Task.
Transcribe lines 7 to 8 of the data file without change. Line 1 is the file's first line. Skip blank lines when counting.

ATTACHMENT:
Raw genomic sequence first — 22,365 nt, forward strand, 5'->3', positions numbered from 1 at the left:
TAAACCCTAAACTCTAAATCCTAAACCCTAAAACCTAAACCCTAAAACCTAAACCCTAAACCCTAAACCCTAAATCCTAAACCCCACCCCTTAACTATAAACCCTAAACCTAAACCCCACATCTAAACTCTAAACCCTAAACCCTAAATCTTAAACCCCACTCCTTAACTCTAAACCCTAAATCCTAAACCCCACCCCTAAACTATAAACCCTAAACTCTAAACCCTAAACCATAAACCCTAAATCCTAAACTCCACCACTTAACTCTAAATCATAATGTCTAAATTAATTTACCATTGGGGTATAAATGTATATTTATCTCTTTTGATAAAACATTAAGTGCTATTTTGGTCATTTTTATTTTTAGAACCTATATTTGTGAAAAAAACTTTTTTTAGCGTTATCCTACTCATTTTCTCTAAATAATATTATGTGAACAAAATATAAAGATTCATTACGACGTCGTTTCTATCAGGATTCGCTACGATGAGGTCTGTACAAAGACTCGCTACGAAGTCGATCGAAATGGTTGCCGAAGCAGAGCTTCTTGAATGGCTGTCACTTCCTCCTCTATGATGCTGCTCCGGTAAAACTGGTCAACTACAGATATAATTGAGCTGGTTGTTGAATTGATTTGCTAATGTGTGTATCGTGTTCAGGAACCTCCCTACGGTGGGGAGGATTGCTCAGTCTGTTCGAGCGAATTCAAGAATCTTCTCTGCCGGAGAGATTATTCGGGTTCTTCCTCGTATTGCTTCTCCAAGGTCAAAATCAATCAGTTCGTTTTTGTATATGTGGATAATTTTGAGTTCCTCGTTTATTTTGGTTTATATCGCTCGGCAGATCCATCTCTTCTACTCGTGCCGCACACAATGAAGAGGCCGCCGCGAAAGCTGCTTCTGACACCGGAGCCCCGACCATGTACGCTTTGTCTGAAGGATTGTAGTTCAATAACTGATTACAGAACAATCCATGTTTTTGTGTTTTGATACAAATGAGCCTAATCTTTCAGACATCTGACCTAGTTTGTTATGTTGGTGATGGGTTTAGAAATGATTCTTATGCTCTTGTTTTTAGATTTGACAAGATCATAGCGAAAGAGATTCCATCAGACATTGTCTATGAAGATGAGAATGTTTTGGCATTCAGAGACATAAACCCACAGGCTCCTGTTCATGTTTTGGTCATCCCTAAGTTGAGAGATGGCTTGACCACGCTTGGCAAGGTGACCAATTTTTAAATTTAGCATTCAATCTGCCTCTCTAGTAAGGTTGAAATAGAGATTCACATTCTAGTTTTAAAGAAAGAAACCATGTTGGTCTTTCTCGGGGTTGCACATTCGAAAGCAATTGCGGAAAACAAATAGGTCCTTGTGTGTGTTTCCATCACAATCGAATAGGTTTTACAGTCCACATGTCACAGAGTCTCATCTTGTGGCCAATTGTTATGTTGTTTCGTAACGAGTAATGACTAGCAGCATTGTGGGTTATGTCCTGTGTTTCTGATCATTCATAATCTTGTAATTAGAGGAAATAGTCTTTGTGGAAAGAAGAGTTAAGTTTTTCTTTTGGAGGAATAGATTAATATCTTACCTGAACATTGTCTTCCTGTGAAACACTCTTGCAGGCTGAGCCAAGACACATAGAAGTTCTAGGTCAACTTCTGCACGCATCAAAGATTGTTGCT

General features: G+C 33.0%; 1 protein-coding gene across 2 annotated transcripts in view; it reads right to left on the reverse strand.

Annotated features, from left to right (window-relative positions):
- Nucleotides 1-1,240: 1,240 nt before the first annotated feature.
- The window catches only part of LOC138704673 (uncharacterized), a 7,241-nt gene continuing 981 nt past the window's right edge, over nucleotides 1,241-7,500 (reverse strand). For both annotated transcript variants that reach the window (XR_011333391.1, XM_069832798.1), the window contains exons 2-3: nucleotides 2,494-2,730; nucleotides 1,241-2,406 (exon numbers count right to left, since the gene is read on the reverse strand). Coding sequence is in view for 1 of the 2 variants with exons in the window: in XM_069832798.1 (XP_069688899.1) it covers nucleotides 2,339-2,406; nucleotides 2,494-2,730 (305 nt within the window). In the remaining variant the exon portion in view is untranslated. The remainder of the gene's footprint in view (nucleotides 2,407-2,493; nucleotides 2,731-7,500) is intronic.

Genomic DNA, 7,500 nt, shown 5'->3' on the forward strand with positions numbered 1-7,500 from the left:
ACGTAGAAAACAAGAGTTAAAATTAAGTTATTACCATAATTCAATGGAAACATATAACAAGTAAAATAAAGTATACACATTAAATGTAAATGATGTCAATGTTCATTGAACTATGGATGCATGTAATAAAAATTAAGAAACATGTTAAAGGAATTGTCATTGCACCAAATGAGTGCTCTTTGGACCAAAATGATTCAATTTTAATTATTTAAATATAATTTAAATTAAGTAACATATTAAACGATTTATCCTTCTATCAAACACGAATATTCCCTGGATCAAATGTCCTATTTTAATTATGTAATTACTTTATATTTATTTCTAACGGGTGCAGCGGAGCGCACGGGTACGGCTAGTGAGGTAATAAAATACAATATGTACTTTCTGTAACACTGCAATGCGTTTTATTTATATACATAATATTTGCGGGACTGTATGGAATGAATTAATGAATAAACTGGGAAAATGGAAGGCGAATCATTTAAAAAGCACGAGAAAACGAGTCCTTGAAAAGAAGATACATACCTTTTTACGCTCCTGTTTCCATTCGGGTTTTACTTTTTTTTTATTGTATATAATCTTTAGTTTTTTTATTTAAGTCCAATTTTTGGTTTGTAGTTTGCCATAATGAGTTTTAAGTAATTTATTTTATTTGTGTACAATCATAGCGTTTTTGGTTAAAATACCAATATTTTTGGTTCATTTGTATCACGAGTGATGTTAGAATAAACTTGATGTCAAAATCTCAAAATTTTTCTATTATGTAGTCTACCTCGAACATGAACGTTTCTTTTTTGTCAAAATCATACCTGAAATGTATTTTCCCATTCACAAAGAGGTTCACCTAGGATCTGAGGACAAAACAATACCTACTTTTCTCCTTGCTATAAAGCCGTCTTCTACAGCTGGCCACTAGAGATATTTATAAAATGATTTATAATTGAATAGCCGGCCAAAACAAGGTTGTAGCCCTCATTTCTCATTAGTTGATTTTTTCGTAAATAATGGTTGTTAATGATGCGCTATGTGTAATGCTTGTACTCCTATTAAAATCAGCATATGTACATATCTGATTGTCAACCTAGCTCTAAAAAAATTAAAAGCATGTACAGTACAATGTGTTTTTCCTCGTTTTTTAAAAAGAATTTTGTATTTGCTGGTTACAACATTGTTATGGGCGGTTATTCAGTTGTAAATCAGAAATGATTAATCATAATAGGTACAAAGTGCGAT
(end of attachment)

Genomic DNA, 7,500 nt, shown 5'->3' on the forward strand with positions numbered 1-7,500 from the left:
ACGTAGAAAACAAGAGTTAAAATTAAGTTATTACCATAATTCAATGGAAACATATAACAAGTAAAATAAAGTATACACATTAAATGTAAATGATGTCAATGTTCATTGAACTATGGATGCATGTAATAAAAATTAAGAAACATGTTAAAGGAATTGTCATTGCACCAAATGAGTGCTCTTTGGACCAAAATGATTCAATTTTAATTATTTAAATATAATTTAAATTAAGTAACATATTAAACGATTTATCCTTCTATCAAACACGAATATTCCCTGGATCAAATGTCCTATTTTAATTATGTAATTACTTTATATTTATTTCTAACGGGTGCAGCGGAGCGCACGGGTACGGCTAGTGAGGTAATAAAATACAATATGTACTTTCTGTAACACTGCAATGCGTTTTATTTATATACATAATATTTGCGGGACTGTATGGAATGAATTAATGAATAAACTGGGAAAATGGAAGGCGAATCATTTAAAAAGCACGAGAAAACGAGTCCTTGAAAAGAAGATACATACCTTTTTACGCTCCTGTTTCCATTCGGGTTTTACTTTTTTTTTATTGTATATAATCTTTAGTTTTTTTATTTAAGTCCAATTTTTGGTTTGTAGTTTGCCATAATGAGTTTTAAGTAATTTATTTTATTTGTGTACAATCATAGCGTTTTTGGTTAAAATACCAATATTTTTGGTTCATTTGTATCACGAGTGATGTTAGAATAAACTTGATGTCAAAATCTCAAAATTTTTCTATTATGTAGTCTACCTCGAACATGAACGTTTCTTTTTTGTCAAAATCATACCTGAAATGTATTTTCCCATTCACAAAGAGGTTCACCTAGGATCTGAGGACAAAACAATACCTACTTTTCTCCTTGCTATAAAGCCGTCTTCTACAGCTGGCCACTAGAGATATTTATAAAATGATTTATAATTGAATAGCCGGCCAAAACAAGGTTGTAGCCCTCATTTCTCATTAGTTGATTTTTTCGTAAATAATGGTTGTTAATGATGCGCTATGTGTAATGCTTGTACTCCTATTAAAATCAGCATATGTACATATCTGATTGTCAACCTAGCTCTAAAAAAATTAAAAGCATGTACAGTACAATGTGTTTTTCCTCGTTTTTTAAAAAGAATTTTGTATTTGCTGGTTACAACATTGTTATGGGCGGTTATTCAGTTGTAAATCAGAAATGATTAATCATAATAGGTACAAAGTGCGAT